Schools

NY Teachers' Unions Drop New Demands List, Want Schools Closed Over Single COVID Case

New York City released a detailed framework last week; it calls for shutting down entire school buildings if two or more students or staff from different classrooms test positive, among other safety precautions

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What to Know

  • New York's teachers' unions want a single COVID-19 case in a school to trigger an immediate 14-day closure; they listed new demands Wednesday
  • The final decision on state school reopenings rests with Gov. Andrew Cuomo; he has pledged to make an overarching determination this week
  • New York City released a detailed framework last week; it calls for shutting down entire school buildings if two or more students or staff from different classrooms test positive, among other safety precautions

New York's teachers' unions said a single COVID-19 case in a school should trigger its immediate closure for 14 days as they listed demands Wednesday for reopening this fall. The final decision rests with Gov. Andrew Cuomo, who has pledged to make an overarching determination on reopenings this week.

The New York State United Teachers and the city's United Federation of Teachers said in a release that districts moving ahead with re-openings “must err on the side of caution at all times.”

Districts submitted reopening proposals last week amid worries that resumption of in-person classes could put students, teachers and their families at risk. Cuomo said this weekend that there needs to be a “full conversation” that answers parents’ questions about reopening safely.

The unions said that when there is a positive COVID-19 test of a student or staff member, there should be an immediate closure of that school building and a return to remote learning for at least 14 days. They also want clear statewide directives on how contact tracing and quarantining will be conducted.

“This is no time to take risks,” NYSUT President Andy Pallotta said in a prepared release. “If the state allows school buildings to reopen, districts must be prepared to close them in the event of a positive case."

UFT President Michael Mulgrew said New York City’s reopening plan “lacks specifics” on what happens if there’s a positive case.

In a petition the UFT sent out to members, it had a list of demands they view as necessary to have school buildings reopen. That list included:

  • Voluntary testing for all students and school-based staff returning for in-person instruction
  • A rolling testing regimen in every school community for adults and student volunteers to identify those infected with the virus but asymptomatic
  • The results of these tests should be available within 24 hours
  • A dedicated group of contact tracers to investigate who else has been exposed when an adult or a student in a school contracts the virus
  • A school nurse in every school building
  • Evidence that the protections and procedures outlined in the plan have been implemented, including the testing and upgrading of ventilation systems, and the necessary staff and supplies to deep clean the buildings every night

Daily Percentage of Positive Tests by New York Region

With all of New York state in some phase of reopening, Gov. Andrew Cuomo is shifting his focus to monitoring test results on a daily basis across each region to identify potential hotspots before they emerge. Here's the latest tracking data by region. For the latest county-level results statewide, click here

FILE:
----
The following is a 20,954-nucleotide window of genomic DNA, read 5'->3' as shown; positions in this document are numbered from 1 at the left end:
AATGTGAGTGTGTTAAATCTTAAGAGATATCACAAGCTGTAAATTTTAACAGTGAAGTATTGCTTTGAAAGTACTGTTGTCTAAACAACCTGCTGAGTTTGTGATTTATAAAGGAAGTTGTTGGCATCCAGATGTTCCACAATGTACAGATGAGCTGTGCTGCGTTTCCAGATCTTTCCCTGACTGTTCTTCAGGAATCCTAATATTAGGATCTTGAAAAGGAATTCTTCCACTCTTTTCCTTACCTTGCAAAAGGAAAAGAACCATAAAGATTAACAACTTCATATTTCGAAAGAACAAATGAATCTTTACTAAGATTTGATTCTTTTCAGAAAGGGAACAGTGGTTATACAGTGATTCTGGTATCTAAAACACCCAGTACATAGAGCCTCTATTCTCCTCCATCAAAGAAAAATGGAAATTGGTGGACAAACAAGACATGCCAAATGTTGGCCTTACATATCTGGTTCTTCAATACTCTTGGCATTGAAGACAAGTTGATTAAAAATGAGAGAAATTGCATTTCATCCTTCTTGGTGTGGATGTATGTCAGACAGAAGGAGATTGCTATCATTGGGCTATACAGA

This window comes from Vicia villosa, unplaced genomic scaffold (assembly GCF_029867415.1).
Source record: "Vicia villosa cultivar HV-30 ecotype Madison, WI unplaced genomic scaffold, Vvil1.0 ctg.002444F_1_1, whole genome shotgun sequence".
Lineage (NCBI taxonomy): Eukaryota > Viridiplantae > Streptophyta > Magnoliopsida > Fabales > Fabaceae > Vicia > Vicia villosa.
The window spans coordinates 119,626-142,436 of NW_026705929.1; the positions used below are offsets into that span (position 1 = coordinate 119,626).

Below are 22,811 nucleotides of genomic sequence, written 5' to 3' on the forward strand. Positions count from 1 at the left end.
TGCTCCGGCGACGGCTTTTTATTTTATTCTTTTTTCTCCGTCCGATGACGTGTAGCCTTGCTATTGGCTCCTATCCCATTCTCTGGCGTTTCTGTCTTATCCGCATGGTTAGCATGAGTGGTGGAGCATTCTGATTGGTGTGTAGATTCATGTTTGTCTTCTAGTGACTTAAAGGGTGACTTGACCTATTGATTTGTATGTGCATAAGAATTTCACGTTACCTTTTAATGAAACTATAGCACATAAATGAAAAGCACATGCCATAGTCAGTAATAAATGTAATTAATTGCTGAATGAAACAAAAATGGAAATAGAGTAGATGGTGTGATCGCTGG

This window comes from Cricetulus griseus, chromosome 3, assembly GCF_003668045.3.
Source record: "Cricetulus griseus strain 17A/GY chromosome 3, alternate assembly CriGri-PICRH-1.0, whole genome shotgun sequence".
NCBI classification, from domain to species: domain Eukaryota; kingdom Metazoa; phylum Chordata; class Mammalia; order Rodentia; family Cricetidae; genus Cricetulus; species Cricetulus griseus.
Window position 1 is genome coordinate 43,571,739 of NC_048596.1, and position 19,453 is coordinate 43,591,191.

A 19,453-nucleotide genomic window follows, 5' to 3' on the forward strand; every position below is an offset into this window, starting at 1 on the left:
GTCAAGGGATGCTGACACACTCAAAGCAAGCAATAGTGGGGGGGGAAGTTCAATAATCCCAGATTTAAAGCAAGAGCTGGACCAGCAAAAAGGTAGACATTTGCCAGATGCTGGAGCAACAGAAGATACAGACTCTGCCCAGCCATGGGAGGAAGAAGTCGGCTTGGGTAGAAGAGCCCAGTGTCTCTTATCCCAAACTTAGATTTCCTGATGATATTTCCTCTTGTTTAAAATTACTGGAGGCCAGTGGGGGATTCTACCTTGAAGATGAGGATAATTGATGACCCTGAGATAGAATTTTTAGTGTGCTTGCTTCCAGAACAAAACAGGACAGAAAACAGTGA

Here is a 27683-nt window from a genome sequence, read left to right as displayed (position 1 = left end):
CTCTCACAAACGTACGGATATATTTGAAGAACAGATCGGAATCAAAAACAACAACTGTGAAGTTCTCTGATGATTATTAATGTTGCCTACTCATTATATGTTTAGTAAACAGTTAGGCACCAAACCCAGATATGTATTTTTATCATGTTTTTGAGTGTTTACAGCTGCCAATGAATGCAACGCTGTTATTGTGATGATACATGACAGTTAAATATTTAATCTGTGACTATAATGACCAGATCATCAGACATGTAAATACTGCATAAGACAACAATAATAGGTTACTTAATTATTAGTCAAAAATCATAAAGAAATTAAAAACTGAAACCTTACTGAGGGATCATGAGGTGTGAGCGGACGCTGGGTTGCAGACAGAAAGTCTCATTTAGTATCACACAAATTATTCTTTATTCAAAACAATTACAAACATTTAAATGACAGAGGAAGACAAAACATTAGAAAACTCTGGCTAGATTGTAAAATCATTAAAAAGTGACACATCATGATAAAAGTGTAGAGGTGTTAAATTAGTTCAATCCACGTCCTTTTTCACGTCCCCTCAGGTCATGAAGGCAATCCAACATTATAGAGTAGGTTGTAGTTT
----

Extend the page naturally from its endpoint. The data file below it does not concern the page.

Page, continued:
Source: ny.gov

Last week, the city released its most detailed framework yet for returning students to class, at least part-time, safely in the fall. Above all, no measures will be taken that don't prioritize that -- and classes, along with entire school buildings, can be shut down immediately over positive tests, Mayor Bill de Blasio said.

The plan the city has submitted for state review includes closing a classroom if one or more students from that class test positive for coronavirus and switching to remote learning for 14 days. If two or more students in different classrooms test positive, officials will close the entire school and enact remote learning for the same time period. If at least two children are infected and the link is unclear, the school will be closed pending the outcome of an investigation.

When the buildings reopen, the city said that all schools will be required to have other precautions in place to deal with any COVID concerns, such as an isolation room for students with symptoms that has a dedicated staff member or health professional to monitor them until a parent or guardian can arrive to pick them up.

Students will take part in what the city has called blended learning, a combo of in-person and remote lessons in which many children will be in school two or three days each week. Under the plan, students will stay together in pods or cohorts in order to facilitate contact tracing in the event of a positive case — meaning that high schools and middle schools (where students typically do not share classes with all the same students) will operate fairly differently this fall. Parents can also opt for fully remote learning as well. See more details on the city's plan here.

New York City's threshold for reopening is slightly more strict than the state's. City schools will only reopen if the percentage of citywide positive tests is less than 3 percent over a seven-day rolling average, de Blasio said. If that percentage is equal to 3 percent or higher, schools will close. The city, along with the rest of the state, has seen just a 1 percent seven-day rolling positive test rate for weeks now.

Copyright NBC New York/Associated Press
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